Induction of hemeoxygenase-1 reduces glomerular injury and apoptosis in diabetic spontaneously hypertensive rats.

Elmarakby AA, Faulkner J, Baban B, Saleh MA, Sullivan JC
Am J Physiol Renal Physiol. 2012 302 (7): F791-800

PMID: 22205229 · PMCID: PMC3340931 · DOI:10.1152/ajprenal.00472.2011

Induction of hemeoxygenase-1 (HO-1) lowers blood pressure and reduces organ damage in hypertensive animal models; however, a potential protective role for HO-1 induction against diabetic-induced glomerular injury remains unclear. We hypothesize that HO-1 induction will protect against diabetes-induced glomerular injury by maintaining glomerular integrity and inhibiting renal apoptosis, inflammation, and oxidative stress. Diabetes was induced with streptozotocin in spontaneously hypertensive rats (SHR) as a model where the coexistence of hypertension and diabetes aggravates the progression of diabetic renal injury. Control and diabetic SHR were randomized to receive vehicle or the HO-1 inducer cobalt protoporphyrin (CoPP). Glomerular albumin permeability was significantly greater in diabetic SHR compared with control, consistent with an increase in apoptosis and decreased glomerular nephrin and α(3)β(1)-integrin protein expression in diabetic SHR. CoPP significantly reduced albumin permeability and apoptosis and restored nephrin and α(3)β(1)-integrin protein expression levels in diabetic SHR. Glomerular injury in diabetic SHR was also associated with increases in NF-κB-induced inflammation and oxidative stress relative to vehicle-treated SHR, and CoPP significantly blunted diabetes-induced increases in glomerular inflammation and oxidative stress in diabetic SHR. These effects were specific to exogenous stimulation of HO-1, since incubation with the HO inhibitor stannous mesoporphyrin alone did not alter glomerular inflammatory markers or oxidative stress yet was able to prevent CoPP-mediated decreases in these parameters. These data suggest that induction of HO-1 reduces diabetic induced-glomerular injury and apoptosis and these effects are associated with decreased NF-κB-induced inflammation and oxidative stress.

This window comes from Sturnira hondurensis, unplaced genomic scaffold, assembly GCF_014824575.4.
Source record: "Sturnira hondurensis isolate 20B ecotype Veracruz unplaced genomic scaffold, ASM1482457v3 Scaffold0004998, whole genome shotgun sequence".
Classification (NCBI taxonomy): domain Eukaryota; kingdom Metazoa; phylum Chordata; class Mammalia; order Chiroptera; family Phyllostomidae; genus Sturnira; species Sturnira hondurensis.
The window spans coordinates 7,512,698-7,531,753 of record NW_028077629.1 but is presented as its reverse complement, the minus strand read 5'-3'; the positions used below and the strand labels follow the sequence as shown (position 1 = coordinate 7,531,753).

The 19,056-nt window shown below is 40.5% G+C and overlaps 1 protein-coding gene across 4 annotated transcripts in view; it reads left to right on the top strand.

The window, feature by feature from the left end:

MeSH Terms (20)

Animals Apoptosis Blood Glucose Blood Pressure Diabetes Mellitus, Experimental Diabetic Nephropathies Drug Evaluation, Preclinical Heme Oxygenase-1 Hypertension Inflammation Kidney Glomerulus Male Nephrosclerosis Oxidative Stress Permeability Proteinuria Protoporphyrins Random Allocation Rats Rats, Inbred SHR

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